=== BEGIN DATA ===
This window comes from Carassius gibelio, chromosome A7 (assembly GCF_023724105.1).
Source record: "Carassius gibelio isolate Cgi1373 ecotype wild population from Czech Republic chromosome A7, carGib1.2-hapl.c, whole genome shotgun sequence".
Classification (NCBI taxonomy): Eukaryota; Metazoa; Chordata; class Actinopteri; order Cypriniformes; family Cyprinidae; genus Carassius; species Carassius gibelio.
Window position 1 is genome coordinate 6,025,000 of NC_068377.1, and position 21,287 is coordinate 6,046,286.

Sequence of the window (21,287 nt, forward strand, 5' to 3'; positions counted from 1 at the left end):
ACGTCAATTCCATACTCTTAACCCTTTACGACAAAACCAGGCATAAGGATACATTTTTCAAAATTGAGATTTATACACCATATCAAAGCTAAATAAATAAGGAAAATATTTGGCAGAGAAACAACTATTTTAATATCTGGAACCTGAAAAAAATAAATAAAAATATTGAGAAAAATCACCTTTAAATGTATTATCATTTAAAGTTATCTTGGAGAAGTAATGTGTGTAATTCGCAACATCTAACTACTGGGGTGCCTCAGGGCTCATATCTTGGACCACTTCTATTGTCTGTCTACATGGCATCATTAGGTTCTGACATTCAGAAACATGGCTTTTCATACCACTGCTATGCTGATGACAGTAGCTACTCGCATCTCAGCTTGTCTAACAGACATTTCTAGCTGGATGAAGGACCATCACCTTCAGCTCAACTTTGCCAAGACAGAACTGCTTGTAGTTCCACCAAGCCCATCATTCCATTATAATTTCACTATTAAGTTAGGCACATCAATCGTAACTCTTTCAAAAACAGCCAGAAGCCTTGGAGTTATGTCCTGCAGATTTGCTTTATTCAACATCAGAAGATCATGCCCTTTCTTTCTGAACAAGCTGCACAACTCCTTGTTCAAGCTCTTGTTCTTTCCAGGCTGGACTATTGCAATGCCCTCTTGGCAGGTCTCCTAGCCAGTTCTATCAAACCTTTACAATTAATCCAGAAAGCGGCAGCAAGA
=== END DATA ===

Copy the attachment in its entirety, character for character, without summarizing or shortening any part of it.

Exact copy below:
This window comes from Carassius gibelio, chromosome A7 (assembly GCF_023724105.1).
Source record: "Carassius gibelio isolate Cgi1373 ecotype wild population from Czech Republic chromosome A7, carGib1.2-hapl.c, whole genome shotgun sequence".
Classification (NCBI taxonomy): Eukaryota; Metazoa; Chordata; class Actinopteri; order Cypriniformes; family Cyprinidae; genus Carassius; species Carassius gibelio.
Window position 1 is genome coordinate 6,025,000 of NC_068377.1, and position 21,287 is coordinate 6,046,286.

Sequence of the window (21,287 nt, forward strand, 5' to 3'; positions counted from 1 at the left end):
ACGTCAATTCCATACTCTTAACCCTTTACGACAAAACCAGGCATAAGGATACATTTTTCAAAATTGAGATTTATACACCATATCAAAGCTAAATAAATAAGGAAAATATTTGGCAGAGAAACAACTATTTTAATATCTGGAACCTGAAAAAAATAAATAAAAATATTGAGAAAAATCACCTTTAAATGTATTATCATTTAAAGTTATCTTGGAGAAGTAATGTGTGTAATTCGCAACATCTAACTACTGGGGTGCCTCAGGGCTCATATCTTGGACCACTTCTATTGTCTGTCTACATGGCATCATTAGGTTCTGACATTCAGAAACATGGCTTTTCATACCACTGCTATGCTGATGACAGTAGCTACTCGCATCTCAGCTTGTCTAACAGACATTTCTAGCTGGATGAAGGACCATCACCTTCAGCTCAACTTTGCCAAGACAGAACTGCTTGTAGTTCCACCAAGCCCATCATTCCATTATAATTTCACTATTAAGTTAGGCACATCAATCGTAACTCTTTCAAAAACAGCCAGAAGCCTTGGAGTTATGTCCTGCAGATTTGCTTTATTCAACATCAGAAGATCATGCCCTTTCTTTCTGAACAAGCTGCACAACTCCTTGTTCAAGCTCTTGTTCTTTCCAGGCTGGACTATTGCAATGCCCTCTTGGCAGGTCTCCTAGCCAGTTCTATCAAACCTTTACAATTAATCCAGAAAGCGGCAGCAAGA